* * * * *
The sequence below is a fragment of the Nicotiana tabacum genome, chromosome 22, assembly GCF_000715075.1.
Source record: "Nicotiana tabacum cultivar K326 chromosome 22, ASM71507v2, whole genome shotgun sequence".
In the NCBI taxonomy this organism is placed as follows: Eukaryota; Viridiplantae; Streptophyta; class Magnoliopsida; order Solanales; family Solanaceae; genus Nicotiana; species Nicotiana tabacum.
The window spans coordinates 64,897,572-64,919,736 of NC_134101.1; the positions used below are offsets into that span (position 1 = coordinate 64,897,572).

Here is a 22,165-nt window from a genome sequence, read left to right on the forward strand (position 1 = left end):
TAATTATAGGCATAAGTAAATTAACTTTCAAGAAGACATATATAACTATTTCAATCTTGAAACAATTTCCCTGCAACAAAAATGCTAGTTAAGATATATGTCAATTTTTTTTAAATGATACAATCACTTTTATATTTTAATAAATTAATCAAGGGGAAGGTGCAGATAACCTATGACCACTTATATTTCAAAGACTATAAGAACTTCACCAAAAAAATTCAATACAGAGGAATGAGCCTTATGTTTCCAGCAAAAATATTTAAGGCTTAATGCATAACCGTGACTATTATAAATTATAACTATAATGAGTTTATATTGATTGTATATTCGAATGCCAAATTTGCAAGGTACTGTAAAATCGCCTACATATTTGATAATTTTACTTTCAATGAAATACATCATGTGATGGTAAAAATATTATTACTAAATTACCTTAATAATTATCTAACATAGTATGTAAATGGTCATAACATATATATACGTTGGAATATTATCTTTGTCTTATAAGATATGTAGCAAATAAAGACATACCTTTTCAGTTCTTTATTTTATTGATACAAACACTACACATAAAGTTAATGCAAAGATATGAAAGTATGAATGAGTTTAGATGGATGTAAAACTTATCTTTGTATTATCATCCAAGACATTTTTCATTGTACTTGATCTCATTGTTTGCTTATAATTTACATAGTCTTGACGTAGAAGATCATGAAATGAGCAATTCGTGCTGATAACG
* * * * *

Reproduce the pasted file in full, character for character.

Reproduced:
The sequence below is a fragment of the Nicotiana tabacum genome, chromosome 22, assembly GCF_000715075.1.
Source record: "Nicotiana tabacum cultivar K326 chromosome 22, ASM71507v2, whole genome shotgun sequence".
In the NCBI taxonomy this organism is placed as follows: Eukaryota; Viridiplantae; Streptophyta; class Magnoliopsida; order Solanales; family Solanaceae; genus Nicotiana; species Nicotiana tabacum.
The window spans coordinates 64,897,572-64,919,736 of NC_134101.1; the positions used below are offsets into that span (position 1 = coordinate 64,897,572).

Here is a 22,165-nt window from a genome sequence, read left to right on the forward strand (position 1 = left end):
TAATTATAGGCATAAGTAAATTAACTTTCAAGAAGACATATATAACTATTTCAATCTTGAAACAATTTCCCTGCAACAAAAATGCTAGTTAAGATATATGTCAATTTTTTTTAAATGATACAATCACTTTTATATTTTAATAAATTAATCAAGGGGAAGGTGCAGATAACCTATGACCACTTATATTTCAAAGACTATAAGAACTTCACCAAAAAAATTCAATACAGAGGAATGAGCCTTATGTTTCCAGCAAAAATATTTAAGGCTTAATGCATAACCGTGACTATTATAAATTATAACTATAATGAGTTTATATTGATTGTATATTCGAATGCCAAATTTGCAAGGTACTGTAAAATCGCCTACATATTTGATAATTTTACTTTCAATGAAATACATCATGTGATGGTAAAAATATTATTACTAAATTACCTTAATAATTATCTAACATAGTATGTAAATGGTCATAACATATATATACGTTGGAATATTATCTTTGTCTTATAAGATATGTAGCAAATAAAGACATACCTTTTCAGTTCTTTATTTTATTGATACAAACACTACACATAAAGTTAATGCAAAGATATGAAAGTATGAATGAGTTTAGATGGATGTAAAACTTATCTTTGTATTATCATCCAAGACATTTTTCATTGTACTTGATCTCATTGTTTGCTTATAATTTACATAGTCTTGACGTAGAAGATCATGAAATGAGCAATTCGTGCTGATAACG